One important principle articulated in several places in the New Testament was an emphasis upon the importance of biblical authority for worship practices. Usually these kinds of discussions came in the context of confronting the legalism of the Jewish religion.
During his ministry, Jesus had already condemned the adding of religious practices not prescribed in the Scriptures; the same problems continued with the “Judaizers,” Christian converts who taught that it was necessary to adopt Jewish religious practices from the Law of Moses. The church first encountered this when some Jewish Christian converts traveled to Antioch and insisted to the Christians there, “Unless you are circumcised according to the custom of Moses, you cannot be saved” (Acts 15:1 ). This resulted in the formation of a council of church leadership in Jerusalem, including James, Peter, and Paul, to debate the matter. The council concluded that requiring such religious practices not prescribed for the church was “a yoke on the neck of the disciples” (v. 10).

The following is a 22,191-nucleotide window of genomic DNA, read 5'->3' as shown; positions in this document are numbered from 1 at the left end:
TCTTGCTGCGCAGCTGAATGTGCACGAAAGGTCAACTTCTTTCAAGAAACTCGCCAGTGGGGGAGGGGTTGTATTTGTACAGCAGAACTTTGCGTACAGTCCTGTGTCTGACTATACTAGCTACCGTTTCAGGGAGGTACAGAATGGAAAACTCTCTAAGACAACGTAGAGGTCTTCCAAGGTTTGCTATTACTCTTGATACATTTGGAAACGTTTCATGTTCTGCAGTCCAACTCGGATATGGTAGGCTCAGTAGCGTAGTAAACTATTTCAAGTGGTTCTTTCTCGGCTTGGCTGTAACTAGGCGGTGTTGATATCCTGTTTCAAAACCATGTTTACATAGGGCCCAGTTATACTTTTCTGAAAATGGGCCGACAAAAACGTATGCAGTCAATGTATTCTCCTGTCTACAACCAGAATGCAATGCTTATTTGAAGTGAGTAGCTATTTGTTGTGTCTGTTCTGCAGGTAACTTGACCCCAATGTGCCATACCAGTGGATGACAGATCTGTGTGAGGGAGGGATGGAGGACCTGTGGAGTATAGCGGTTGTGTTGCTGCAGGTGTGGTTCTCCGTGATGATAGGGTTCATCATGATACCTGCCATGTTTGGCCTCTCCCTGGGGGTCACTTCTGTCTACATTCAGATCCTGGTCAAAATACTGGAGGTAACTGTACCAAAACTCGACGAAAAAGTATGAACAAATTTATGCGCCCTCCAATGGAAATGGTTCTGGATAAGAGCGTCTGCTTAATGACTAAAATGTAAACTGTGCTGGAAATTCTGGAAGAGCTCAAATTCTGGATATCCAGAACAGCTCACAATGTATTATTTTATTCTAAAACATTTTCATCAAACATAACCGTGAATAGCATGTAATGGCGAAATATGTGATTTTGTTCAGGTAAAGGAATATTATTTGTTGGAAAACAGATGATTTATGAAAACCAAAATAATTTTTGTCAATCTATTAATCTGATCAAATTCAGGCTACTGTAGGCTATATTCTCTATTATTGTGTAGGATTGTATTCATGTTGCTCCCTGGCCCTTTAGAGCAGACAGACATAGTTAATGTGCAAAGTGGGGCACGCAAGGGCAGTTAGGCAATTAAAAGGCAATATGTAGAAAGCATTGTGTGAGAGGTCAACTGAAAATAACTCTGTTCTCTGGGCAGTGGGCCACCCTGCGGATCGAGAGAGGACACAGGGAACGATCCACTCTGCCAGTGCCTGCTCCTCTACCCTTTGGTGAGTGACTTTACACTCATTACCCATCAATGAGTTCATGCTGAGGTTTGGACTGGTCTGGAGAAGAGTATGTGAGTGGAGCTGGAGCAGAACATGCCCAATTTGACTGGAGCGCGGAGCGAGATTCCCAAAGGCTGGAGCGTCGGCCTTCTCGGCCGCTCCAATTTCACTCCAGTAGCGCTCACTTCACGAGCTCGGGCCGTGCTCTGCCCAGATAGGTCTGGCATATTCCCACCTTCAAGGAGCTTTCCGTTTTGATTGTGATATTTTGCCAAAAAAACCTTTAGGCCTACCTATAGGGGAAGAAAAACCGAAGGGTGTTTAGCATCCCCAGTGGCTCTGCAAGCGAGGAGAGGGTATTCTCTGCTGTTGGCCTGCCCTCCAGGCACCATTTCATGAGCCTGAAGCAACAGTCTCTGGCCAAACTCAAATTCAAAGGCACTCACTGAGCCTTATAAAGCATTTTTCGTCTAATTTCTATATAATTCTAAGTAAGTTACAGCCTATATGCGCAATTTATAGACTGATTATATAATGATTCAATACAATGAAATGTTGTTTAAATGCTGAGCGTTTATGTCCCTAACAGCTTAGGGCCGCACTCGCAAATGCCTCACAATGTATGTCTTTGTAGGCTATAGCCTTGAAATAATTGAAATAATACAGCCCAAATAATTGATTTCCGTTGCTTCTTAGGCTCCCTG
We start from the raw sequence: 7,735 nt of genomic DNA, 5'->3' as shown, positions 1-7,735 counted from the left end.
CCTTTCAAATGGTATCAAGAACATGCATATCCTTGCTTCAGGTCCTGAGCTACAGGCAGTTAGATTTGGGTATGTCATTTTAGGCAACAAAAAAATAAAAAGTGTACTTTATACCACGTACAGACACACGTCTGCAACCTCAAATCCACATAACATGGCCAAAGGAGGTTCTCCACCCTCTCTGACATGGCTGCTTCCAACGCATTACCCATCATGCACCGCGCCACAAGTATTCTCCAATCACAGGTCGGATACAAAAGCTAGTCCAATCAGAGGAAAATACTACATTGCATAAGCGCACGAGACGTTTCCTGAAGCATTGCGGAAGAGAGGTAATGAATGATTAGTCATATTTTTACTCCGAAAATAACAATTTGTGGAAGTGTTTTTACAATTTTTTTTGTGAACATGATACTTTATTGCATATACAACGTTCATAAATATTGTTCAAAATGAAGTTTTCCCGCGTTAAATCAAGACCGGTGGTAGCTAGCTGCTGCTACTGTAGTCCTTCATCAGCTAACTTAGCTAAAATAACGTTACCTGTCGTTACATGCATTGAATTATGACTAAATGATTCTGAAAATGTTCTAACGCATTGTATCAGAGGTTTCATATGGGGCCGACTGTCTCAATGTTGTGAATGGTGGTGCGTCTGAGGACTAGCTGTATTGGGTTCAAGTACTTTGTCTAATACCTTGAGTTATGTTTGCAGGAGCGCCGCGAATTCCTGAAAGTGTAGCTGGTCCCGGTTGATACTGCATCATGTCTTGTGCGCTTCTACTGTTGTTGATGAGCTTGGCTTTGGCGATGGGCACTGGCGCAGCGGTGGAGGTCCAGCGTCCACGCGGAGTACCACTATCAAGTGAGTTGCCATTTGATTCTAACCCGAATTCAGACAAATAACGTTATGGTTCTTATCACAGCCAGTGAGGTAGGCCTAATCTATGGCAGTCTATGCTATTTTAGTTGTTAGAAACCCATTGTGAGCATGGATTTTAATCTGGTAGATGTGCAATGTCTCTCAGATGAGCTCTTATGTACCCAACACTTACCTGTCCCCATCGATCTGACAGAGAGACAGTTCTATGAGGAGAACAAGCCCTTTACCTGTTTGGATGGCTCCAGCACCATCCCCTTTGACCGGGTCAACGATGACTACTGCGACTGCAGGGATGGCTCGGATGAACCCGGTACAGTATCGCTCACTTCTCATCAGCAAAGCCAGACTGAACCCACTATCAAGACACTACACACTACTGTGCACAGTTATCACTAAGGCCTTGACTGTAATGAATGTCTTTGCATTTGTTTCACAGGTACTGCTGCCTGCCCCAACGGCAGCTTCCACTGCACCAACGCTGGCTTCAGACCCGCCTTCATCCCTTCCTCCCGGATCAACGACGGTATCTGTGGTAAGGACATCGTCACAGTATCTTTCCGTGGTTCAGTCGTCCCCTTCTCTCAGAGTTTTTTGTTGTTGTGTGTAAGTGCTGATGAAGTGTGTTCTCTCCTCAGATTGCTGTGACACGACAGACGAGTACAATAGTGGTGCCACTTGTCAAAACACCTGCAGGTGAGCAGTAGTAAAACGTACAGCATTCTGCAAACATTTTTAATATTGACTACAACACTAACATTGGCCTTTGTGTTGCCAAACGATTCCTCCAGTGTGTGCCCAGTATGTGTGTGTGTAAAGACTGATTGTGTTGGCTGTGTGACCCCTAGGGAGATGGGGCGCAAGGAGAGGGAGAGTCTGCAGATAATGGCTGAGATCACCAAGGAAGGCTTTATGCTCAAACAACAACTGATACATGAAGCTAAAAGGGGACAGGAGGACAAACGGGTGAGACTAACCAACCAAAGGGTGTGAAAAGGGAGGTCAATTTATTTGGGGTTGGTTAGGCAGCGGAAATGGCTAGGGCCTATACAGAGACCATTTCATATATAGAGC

Paul also explicitly contradicted this teaching in his epistles, insisting that any religious practice not explicitly prescribed by Christ or his apostles for the NT church should not be forced upon the corporate body. These rituals were merely “human precepts and teachings” (Col 2:22 ); they have “an appearance of wisdom,” but they are nevertheless “self-made religion” and “of no value” (v. 23).
Click here to read more.
SOURCE: Christian Post, Scott Aniol